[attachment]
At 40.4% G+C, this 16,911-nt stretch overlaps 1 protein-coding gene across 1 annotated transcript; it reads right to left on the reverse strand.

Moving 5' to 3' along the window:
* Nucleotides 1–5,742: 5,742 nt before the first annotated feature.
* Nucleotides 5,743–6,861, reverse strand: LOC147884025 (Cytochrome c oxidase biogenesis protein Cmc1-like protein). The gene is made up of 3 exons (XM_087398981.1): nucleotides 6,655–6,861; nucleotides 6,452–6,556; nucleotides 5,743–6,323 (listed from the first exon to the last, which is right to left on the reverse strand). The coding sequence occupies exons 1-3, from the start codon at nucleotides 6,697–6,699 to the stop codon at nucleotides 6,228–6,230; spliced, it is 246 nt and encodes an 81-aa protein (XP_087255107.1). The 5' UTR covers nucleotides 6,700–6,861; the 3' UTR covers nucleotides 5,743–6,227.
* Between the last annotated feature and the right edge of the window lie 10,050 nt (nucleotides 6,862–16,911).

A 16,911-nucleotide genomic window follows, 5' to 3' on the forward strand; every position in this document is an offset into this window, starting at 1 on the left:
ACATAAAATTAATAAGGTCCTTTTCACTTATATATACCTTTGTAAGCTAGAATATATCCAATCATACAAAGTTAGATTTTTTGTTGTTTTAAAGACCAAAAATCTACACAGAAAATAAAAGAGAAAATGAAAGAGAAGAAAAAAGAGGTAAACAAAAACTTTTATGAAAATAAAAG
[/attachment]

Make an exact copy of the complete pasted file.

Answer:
At 40.4% G+C, this 16,911-nt stretch overlaps 1 protein-coding gene across 1 annotated transcript; it reads right to left on the reverse strand.

Moving 5' to 3' along the window:
* Nucleotides 1–5,742: 5,742 nt before the first annotated feature.
* Nucleotides 5,743–6,861, reverse strand: LOC147884025 (Cytochrome c oxidase biogenesis protein Cmc1-like protein). The gene is made up of 3 exons (XM_087398981.1): nucleotides 6,655–6,861; nucleotides 6,452–6,556; nucleotides 5,743–6,323 (listed from the first exon to the last, which is right to left on the reverse strand). The coding sequence occupies exons 1-3, from the start codon at nucleotides 6,697–6,699 to the stop codon at nucleotides 6,228–6,230; spliced, it is 246 nt and encodes an 81-aa protein (XP_087255107.1). The 5' UTR covers nucleotides 6,700–6,861; the 3' UTR covers nucleotides 5,743–6,227.
* Between the last annotated feature and the right edge of the window lie 10,050 nt (nucleotides 6,862–16,911).

A 16,911-nucleotide genomic window follows, 5' to 3' on the forward strand; every position in this document is an offset into this window, starting at 1 on the left:
ACATAAAATTAATAAGGTCCTTTTCACTTATATATACCTTTGTAAGCTAGAATATATCCAATCATACAAAGTTAGATTTTTTGTTGTTTTAAAGACCAAAAATCTACACAGAAAATAAAAGAGAAAATGAAAGAGAAGAAAAAAGAGGTAAACAAAAACTTTTATGAAAATAAAAG